Ahlbi Ur’Gaid: your guide
The music and visuals also add a lot throughout the campaign. It’s amazing how much effort was put into the characters’ animations this time around. They have particular movements for very particular moments; some animations were only used once throughout the entire narrative, which is incredibly impressive and really helps emphasize the situations that Phoenix Wright and company find themselves in. The music, much like any other Ace Attorney game, is definitely something to adore. With the more serious circumstances, the music conveys some pretty harsh emotions but, it can also be joyous, goofy, whatever fits the bill.
Unfortunately, not all of Spirit of Justice’s audio and video elements are top notch. While Dual Destinies had some neat anime cutscenes, this game brings them into full 3d frequently to some disastrous results. When the characters start to move in these 3d cutscenes, they look decidedly silly. They have stilted, awkward movements reminiscent of old school PS1 FMVs. It makes it really difficult to take anything they’re doing seriously, and the truly cringe-worthy voice acting doesn’t help. Neither of which would be so bad if they weren’t forced into regular moments so often. They feel like a preventable pothole in a mostly smooth ride.
The 3d cutscenes may be ugly, but the anime movies are still pretty nice.
Of course, there’s more to Ace Attorney than just the trials. As an attorney, you have the chance to investigate, speak with witnesses among other interesting individuals, and gather evidence. In the first four games, investigating was the most open part of the game, which resulted in a lot of frustration as the player wasn’t sure what to do next or what was required, so they’d end up searching in random places and being generally confused. On the other hand, the fifth game only allowed for the player to search the crime scene itself, but in full 3d, resulting in a faster paced Investigation. But it was less satisfying to complete since the game was hovering over you the entire time.
Neither of these problems are present in Spirit of Justice. When in a location other than the crime scene, the player can search around all they want and find some cool references, new dialogue, and evidence. The difference being, the game will let them know if there’s nothing left to be found or still some required evidence waiting to be obtained. Then, when they actually investigate the crime scene, they can search in full 3d just like in Dual Destinies. It’s a brilliant way to combine the best of both worlds and it essentially perfects one of the biggest annoyances of the entire Ace Attorney series.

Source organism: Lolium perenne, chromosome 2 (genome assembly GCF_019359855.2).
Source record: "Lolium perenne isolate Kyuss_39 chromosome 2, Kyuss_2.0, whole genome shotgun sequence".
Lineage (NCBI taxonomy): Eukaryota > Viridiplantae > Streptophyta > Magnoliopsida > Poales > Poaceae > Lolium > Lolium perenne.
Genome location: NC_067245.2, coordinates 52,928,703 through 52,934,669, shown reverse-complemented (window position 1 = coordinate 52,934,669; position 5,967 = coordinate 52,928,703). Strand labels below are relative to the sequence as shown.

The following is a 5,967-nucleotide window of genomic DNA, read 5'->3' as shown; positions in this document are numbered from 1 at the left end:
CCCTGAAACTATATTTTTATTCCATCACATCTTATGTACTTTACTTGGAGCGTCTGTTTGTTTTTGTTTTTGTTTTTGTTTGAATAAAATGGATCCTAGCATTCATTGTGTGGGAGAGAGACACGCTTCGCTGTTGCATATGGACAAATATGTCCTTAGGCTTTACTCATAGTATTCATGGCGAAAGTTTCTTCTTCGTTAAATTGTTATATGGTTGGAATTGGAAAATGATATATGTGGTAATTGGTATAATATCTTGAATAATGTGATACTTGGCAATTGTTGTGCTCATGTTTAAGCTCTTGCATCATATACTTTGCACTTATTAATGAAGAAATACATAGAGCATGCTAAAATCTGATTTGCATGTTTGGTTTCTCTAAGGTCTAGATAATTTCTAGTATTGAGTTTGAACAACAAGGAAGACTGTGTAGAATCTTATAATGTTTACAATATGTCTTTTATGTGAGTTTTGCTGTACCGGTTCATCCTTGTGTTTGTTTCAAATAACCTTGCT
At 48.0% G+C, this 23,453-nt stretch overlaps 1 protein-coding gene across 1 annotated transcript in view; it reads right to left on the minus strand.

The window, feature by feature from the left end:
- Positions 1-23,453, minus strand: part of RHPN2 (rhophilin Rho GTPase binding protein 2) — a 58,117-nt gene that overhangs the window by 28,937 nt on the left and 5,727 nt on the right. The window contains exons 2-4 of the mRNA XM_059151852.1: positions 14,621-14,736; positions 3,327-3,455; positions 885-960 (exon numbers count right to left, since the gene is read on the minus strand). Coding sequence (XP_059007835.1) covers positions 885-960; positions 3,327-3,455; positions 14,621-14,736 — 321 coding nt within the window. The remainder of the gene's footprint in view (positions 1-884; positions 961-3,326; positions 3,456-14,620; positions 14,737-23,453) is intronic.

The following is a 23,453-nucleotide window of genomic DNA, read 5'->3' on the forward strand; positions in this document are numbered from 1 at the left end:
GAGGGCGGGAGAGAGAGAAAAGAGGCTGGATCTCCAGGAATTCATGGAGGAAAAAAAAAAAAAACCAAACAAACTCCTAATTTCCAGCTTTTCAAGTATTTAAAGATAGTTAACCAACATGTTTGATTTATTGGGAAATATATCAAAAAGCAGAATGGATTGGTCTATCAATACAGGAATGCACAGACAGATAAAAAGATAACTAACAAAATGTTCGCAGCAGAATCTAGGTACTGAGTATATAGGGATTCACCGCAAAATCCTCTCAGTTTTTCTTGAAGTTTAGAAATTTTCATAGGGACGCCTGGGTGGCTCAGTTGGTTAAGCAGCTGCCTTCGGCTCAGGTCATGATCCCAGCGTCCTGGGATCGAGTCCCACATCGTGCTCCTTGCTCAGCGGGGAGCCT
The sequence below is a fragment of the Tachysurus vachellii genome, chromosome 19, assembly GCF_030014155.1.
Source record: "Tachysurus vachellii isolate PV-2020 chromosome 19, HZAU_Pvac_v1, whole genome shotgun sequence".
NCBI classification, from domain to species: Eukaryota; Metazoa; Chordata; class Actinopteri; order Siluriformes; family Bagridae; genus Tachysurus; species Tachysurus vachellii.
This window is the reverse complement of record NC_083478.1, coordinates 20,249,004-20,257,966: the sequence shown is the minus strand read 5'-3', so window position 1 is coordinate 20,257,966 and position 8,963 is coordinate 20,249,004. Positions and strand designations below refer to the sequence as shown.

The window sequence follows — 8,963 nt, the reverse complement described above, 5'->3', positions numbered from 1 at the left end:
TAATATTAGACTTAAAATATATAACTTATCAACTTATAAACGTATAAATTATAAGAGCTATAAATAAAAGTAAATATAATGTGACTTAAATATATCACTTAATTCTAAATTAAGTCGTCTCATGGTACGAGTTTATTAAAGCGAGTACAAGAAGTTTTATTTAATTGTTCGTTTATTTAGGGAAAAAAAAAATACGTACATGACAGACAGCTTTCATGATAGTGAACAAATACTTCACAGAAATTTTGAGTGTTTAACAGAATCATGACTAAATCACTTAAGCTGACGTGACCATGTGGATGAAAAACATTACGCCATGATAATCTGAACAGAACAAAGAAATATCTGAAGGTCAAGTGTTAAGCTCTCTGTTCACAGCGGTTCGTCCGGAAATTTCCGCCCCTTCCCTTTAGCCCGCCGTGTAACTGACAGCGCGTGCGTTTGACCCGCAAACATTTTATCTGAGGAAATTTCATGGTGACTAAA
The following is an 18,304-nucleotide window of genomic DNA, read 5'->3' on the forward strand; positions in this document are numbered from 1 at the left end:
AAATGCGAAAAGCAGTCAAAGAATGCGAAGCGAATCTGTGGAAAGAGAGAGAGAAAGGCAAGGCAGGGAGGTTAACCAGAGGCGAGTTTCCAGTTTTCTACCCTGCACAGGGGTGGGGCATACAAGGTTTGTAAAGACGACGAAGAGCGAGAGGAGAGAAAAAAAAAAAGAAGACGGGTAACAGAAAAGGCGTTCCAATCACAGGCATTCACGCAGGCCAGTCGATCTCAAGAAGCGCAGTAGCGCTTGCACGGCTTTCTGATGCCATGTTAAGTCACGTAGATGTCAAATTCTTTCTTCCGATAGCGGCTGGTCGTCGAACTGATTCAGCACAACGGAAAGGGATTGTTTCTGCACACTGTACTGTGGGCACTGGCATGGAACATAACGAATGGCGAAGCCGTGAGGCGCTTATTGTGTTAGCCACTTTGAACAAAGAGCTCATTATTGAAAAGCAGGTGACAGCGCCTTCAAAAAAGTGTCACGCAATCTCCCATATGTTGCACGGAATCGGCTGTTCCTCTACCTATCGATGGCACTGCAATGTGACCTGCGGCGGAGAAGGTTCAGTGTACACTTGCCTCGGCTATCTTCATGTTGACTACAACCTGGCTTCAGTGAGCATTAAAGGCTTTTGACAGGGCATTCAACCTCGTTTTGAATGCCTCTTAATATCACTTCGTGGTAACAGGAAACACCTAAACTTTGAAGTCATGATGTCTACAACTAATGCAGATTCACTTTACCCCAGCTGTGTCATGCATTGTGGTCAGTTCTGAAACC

There’s also a flashy new mechanic that really spices up the Khura’in trail segments. Known as the Divination Seance, this new mechanic allows the court to peer into the last moments of the victim. While this should theoretically answer all questions, it often only proposes more. It’s up to Phoenix to point out the inconsistencies between the Divination Seance and its description, which results in some extremely mind-boggling twists. The citizens of Khura’in are actually aware of the Divination Seance’s existence, so they work around it and use it to frame your clients. It’s a natural progression for the series, and I love everything about it.
The first Divination Seance, which shows all five of the victim’s senses.
With this new mechanic under its belt, Spirit of Justice feels like a complete package. The new Kurah’inese courtroom is an interesting and varied change of pace. And even though the U.S. cases seem comparatively familiar, they’re still bursting with that Ace Attorney charm. The new prosecutor may be a bit dull, but that doesn’t stop this game from having a tear-jerking conclusion. The investigations are the best that they’ve ever been thanks to the brilliant combination of old a new. And while they voice acting and 3d cutscenes are hard not to laugh at, Spirit of Justice has one of the most emotionally gripping narratives of the entire series.